Sad, but true.
A new Wall Street Journal expose shows how easily people making $400,000 or more can end up broke when their spending gets a little too large.
“Some high earners end up leading a lifestyle they can barely afford, saving little or nothing for retirement and living paycheck to paycheck. In extreme cases, they even fail to make ends meet, particularly if they lose their jobs or face unexpected expenses,” writes Veronica Dagher for the Wall Street Journal.
It’s hard to believe, but we see it more often than we would like in affluent communities like Boca Raton.
Let’s take a look (below) at how the typical high-earning couple can easily get themselves into financial quicksand. Northern Trust Wealth Management, which works with high net-worth investors, illustrated the lifestyle and spending habits of a typical couple in Chicago making $400,000 a year for the Journal article.
Note that this sample couple ends up $10,000 in the hole at the end of the year. They have $273,000 to spend after taxes, but actually fork out $283,000. That can only be financed by debilitating credit card or other debt. They’ve only saved $12,000 toward their retirement, a paltry 3% of income (well below the 10-15% we recommend). A big percentage of income goes toward the $1 million+ residence, one reason we caution clients not to sink too much money into their homes. Their kids are in public school, so bills would be significantly higher if they were in the private schools many affluent families favor. And the $10,000 per year they are setting aside for college may go far enough in low-cost states like Florida, but won’t cut the mustard in most other states or if the kids covet a private college education.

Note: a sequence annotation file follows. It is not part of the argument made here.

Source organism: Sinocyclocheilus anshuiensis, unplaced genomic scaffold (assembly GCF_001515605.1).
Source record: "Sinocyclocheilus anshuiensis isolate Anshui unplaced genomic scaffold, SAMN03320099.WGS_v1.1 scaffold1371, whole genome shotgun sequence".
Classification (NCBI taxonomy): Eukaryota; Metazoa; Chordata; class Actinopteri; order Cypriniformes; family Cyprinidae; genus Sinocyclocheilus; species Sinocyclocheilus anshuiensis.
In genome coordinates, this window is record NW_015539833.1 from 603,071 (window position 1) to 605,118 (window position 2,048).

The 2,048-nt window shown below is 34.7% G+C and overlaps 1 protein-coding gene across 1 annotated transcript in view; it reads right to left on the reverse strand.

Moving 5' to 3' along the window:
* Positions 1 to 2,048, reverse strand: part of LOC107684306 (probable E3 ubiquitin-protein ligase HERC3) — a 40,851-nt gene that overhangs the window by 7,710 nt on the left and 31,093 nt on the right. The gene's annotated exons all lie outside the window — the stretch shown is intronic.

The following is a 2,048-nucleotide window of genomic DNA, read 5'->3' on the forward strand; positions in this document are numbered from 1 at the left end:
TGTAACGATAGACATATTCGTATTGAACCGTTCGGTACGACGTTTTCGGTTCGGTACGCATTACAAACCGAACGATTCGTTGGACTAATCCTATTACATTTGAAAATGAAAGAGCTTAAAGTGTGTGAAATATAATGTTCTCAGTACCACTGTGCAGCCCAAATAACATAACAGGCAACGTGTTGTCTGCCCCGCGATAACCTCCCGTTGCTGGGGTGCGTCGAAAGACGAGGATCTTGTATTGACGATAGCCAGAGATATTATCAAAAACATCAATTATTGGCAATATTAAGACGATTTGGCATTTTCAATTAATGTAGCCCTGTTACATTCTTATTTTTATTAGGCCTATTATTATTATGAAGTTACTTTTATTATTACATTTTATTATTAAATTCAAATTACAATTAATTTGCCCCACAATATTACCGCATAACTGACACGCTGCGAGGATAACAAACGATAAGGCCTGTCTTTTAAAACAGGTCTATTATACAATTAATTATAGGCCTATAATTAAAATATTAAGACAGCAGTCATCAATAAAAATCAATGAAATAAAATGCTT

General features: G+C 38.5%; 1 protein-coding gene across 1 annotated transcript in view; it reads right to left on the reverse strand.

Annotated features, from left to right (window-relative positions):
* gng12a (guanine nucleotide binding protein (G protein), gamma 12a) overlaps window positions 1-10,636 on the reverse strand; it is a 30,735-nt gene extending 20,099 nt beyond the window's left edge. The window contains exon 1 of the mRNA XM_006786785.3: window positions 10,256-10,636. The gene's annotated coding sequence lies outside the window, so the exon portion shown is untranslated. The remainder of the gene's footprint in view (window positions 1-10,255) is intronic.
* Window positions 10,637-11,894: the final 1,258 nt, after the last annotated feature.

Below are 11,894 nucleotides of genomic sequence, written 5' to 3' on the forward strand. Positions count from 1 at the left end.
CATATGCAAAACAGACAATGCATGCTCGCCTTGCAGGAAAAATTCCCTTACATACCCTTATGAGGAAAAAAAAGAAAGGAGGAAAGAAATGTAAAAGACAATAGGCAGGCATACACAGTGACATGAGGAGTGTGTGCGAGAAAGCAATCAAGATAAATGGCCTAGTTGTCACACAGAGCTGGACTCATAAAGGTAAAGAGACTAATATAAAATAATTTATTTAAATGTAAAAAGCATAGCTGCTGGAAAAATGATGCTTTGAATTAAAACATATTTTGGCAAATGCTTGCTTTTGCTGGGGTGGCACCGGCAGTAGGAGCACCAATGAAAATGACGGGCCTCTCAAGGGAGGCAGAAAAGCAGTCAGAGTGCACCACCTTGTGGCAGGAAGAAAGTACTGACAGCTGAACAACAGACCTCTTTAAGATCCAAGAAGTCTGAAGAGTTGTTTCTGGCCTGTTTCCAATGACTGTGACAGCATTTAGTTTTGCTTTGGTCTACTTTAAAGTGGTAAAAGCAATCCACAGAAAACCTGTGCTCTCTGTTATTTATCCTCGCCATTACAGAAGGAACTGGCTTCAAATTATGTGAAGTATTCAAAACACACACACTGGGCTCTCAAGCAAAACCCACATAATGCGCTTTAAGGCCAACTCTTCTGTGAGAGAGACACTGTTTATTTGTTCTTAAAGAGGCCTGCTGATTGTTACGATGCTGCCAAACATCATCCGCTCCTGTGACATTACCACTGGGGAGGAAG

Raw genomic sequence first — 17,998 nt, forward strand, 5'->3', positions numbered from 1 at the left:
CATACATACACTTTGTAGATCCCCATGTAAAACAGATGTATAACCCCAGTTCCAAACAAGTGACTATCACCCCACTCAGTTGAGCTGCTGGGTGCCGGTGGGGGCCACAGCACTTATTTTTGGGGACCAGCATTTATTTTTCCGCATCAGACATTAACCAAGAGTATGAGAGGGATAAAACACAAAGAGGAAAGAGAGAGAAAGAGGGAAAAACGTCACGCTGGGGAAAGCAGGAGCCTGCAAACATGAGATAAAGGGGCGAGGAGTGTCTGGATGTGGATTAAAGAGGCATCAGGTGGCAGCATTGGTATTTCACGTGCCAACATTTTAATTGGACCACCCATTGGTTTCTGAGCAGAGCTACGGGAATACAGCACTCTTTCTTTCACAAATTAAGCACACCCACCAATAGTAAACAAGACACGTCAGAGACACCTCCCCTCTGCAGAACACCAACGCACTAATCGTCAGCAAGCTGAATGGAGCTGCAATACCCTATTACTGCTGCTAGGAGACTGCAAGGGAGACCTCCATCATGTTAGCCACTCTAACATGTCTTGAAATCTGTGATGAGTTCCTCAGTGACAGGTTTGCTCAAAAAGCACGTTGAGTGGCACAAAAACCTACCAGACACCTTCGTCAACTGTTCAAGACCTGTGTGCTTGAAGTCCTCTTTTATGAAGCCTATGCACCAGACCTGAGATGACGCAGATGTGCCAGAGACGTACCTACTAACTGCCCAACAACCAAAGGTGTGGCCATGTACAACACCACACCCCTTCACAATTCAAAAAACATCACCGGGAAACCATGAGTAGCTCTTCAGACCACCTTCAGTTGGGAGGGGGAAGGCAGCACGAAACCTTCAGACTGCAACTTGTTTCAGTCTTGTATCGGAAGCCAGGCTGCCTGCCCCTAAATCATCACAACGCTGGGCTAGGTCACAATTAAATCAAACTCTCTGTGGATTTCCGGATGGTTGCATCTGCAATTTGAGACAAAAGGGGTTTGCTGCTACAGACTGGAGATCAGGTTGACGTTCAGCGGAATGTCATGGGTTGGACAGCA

The moral of the story: It’s not what you make. It’s what you spend. To truly build wealth, you need to spend wisely and invest for future growth, not blow all your income on current consumption.
Calculations: Northern Trust Wealth Management for the Wall Street Journal.